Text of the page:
Rep Steve Vaillancourt


Republicans Ignore Gay Marriage; Push Right To Work At Unity Breakfast

With the decision by anti-gay marriage Rep David Bates of Windham and the death of Leo Pepino, the other leading opponent of the issue, many were surprised when Speaker Bill O'Brien revealed on public radio earlier this summer that he remains intent on pushing for repeal.
Apparently, Mister Speaker got the message from other Republican leaders to put the lid on such talk.  After all, in an expected close race, Mitt Romney and Ovide LaMontagne cannot afford to lose each and every vote of gay New Hampshire citizens and their ardent supporters.
With the latest polls showing opposition to repeal of gay marriage running at more than two to one, neither O'Brien nor LaMontagne broached the subject at this morning's unity breakfast at the Manchester Country Club.  Gay people know quite well that LaMontagne is very much against gay marrige.  In fact, many noticed how the aforementioned gay hunter Bates was standing next to him during Tuesday night's victory ceremonies.
The thought of Bates in a LaMontagne administration is abhorrent to those who fought to pass gay marriage in the first place.
Most likely it will not be enough for Ovide to silence himself on O'Brien on this issue in the coming weeks.  He and GOP leadership will need to assure the public that they will neither push for repeal nor place Bates in a cushy high paid job.
Talk at the unity breakfast was of jobs, taxes, and the economy.
Oh yes, Ovide mentioned that he will attempt to get right to work legislation onto his desk for something John Lynch refused to deliver, a signature.
It was a Kafkaesque moment for me personally since Republicans attacked me in my primary and left alone my Republican opponent former firefighter Mark Proulx who was a leader in the anti-right to work movement (I favored right to work and a veto override)
Go figure.  If Republicans want to focus on jobs and right to work, why would they attack me for my pro gay marriage stance and leave anti right to worker Proulx, the kind of person they would need to get rid of in a close call situation (which it is sure to be)?
It makes no sense, but then lots of things make no sense these days.
Several right to work opponents (including Tony Soltani, Bill Remick, Peter Bolster, and former Criminal Justice Chair David Welch) were targeted and defeated by their Republican brethren Tuesday, but apparently in their haste to oust me (an unsuccessful effort), they left Proulx alone.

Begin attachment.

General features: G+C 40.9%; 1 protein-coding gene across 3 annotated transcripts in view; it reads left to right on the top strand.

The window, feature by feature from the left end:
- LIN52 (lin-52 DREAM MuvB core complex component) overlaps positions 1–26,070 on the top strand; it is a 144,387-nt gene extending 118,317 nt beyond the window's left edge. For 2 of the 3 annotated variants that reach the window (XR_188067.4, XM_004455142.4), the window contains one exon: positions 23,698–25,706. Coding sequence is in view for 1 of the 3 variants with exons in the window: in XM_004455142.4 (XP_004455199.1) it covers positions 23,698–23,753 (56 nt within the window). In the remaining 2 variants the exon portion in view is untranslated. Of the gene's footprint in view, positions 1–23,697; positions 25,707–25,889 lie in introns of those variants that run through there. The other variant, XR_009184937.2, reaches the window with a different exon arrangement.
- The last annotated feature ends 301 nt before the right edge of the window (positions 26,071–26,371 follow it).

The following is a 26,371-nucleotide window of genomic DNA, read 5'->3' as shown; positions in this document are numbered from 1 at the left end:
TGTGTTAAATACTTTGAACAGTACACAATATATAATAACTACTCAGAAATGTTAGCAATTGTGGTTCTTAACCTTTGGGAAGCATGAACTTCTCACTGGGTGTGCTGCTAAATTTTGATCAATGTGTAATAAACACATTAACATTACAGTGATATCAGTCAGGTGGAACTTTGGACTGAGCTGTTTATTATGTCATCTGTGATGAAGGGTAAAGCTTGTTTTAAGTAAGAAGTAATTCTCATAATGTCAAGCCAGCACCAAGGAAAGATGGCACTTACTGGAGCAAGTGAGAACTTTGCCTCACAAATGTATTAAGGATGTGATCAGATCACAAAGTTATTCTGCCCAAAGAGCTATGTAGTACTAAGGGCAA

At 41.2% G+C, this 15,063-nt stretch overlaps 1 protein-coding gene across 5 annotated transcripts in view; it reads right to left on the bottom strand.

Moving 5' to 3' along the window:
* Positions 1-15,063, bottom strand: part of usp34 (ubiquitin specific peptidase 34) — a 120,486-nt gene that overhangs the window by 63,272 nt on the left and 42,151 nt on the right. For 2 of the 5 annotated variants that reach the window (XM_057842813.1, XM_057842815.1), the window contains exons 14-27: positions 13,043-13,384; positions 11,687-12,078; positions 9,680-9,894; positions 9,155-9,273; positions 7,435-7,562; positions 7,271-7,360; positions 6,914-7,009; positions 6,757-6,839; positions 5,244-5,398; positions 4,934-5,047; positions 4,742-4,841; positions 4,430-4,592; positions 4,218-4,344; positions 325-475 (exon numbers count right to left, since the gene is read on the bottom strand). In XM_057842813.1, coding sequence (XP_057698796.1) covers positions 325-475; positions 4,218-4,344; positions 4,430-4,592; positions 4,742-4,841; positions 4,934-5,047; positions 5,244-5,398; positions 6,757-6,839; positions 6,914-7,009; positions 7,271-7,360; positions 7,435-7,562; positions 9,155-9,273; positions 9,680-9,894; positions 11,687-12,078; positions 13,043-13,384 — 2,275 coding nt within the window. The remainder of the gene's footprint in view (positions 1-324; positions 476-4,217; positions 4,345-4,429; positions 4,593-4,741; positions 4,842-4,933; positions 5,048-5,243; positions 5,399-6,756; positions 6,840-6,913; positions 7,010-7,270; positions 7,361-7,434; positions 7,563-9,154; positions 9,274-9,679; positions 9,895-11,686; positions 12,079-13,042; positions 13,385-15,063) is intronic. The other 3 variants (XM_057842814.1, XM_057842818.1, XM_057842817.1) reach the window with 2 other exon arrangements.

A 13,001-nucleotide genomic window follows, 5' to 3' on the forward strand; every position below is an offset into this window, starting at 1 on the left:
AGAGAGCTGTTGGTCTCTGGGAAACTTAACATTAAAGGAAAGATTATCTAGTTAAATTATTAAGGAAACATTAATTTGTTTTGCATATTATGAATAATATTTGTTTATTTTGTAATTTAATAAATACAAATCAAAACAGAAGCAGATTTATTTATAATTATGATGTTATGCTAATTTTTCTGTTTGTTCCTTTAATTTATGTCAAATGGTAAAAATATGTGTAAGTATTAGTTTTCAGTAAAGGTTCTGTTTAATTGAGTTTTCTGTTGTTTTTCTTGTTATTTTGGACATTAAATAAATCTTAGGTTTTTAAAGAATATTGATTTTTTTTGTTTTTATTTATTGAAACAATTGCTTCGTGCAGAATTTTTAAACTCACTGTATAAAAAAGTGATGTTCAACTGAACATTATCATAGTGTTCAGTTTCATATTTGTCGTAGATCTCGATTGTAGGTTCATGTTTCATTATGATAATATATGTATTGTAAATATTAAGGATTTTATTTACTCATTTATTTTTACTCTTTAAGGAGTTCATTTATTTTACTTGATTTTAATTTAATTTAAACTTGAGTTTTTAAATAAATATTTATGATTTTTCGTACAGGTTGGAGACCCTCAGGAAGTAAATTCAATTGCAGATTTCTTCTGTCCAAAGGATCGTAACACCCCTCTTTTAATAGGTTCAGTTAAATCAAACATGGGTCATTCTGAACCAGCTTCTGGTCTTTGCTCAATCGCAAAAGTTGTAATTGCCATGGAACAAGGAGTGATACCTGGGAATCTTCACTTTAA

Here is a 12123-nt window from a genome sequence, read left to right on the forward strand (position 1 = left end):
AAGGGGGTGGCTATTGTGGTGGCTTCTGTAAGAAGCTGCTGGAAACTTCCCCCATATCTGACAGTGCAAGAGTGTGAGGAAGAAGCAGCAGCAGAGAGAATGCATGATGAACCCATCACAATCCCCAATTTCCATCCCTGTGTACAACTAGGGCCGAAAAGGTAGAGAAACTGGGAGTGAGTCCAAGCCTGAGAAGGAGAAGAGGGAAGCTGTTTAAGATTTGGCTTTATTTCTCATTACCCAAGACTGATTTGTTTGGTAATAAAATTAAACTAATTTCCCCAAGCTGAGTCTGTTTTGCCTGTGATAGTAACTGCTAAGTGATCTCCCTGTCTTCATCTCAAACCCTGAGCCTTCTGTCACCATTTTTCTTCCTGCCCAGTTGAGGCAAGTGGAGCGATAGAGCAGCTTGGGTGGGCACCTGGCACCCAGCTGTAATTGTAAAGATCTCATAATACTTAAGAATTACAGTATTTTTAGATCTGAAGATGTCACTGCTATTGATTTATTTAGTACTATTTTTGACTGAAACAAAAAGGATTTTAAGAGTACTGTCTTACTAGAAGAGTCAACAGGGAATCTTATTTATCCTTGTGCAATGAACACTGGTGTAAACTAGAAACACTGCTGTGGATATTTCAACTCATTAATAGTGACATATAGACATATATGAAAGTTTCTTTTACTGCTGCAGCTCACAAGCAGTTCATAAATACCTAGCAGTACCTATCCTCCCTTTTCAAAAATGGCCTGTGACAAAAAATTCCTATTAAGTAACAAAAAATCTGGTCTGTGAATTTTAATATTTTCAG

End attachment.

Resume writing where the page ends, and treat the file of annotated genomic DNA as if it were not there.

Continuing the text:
Even with a 298-102 advantage in the House this past year, Republicans could not muster two-thirds to override the veto.  Most likely (with Proulx and the Quandts and their ilk most likely to be back), Republicans would need 240 or so House members to get the measure to LaMontagne's desk.
Even with the huge advantage, Republicans could not pass gay marriage repeal.  In fact, at the end of the day, a few more Republicans opposed repeal than voted for it.  That's why O'Brien's earlier comments were especially troubling.  If you couldn't get it passed with a 298-102 majority, what sane person would make it a priority with assuredly lesser numbers next year? 
It makes no sense.

Next NH Governor Will Oppose The Death Penalty

Twice within the last 14 years, the New Hampshire House has voted to repeal the death penalty only to have the issue fail further down the line, once through the veto pen of Governor Jeanne Shaheen (who, along with then Rep Ray Buckley was about the only elected Democrats in the state to support capital punishment), once in the Senate.
Come next year, anti-death penalty advocates in New Hampshire (and a considerable number of Replicans, albeit not a majority are in this group) will have their best chance ever to enact the repeal.
For different reasons, both Democrat Maggie Hassan and Republican Ovide LaMontagne are on record as opposing the death penalty, so it would most likely become law if votes can be mustered in the House and Senate.
Ovide, along with no small number of pro life Republicans (like Rep. Kathy Souza from Manchester Ward 4) oppose the death penalty in an admirable quest for consistency--if you oppose killing with an abortion, they believe we should not be killing with capital punishment either.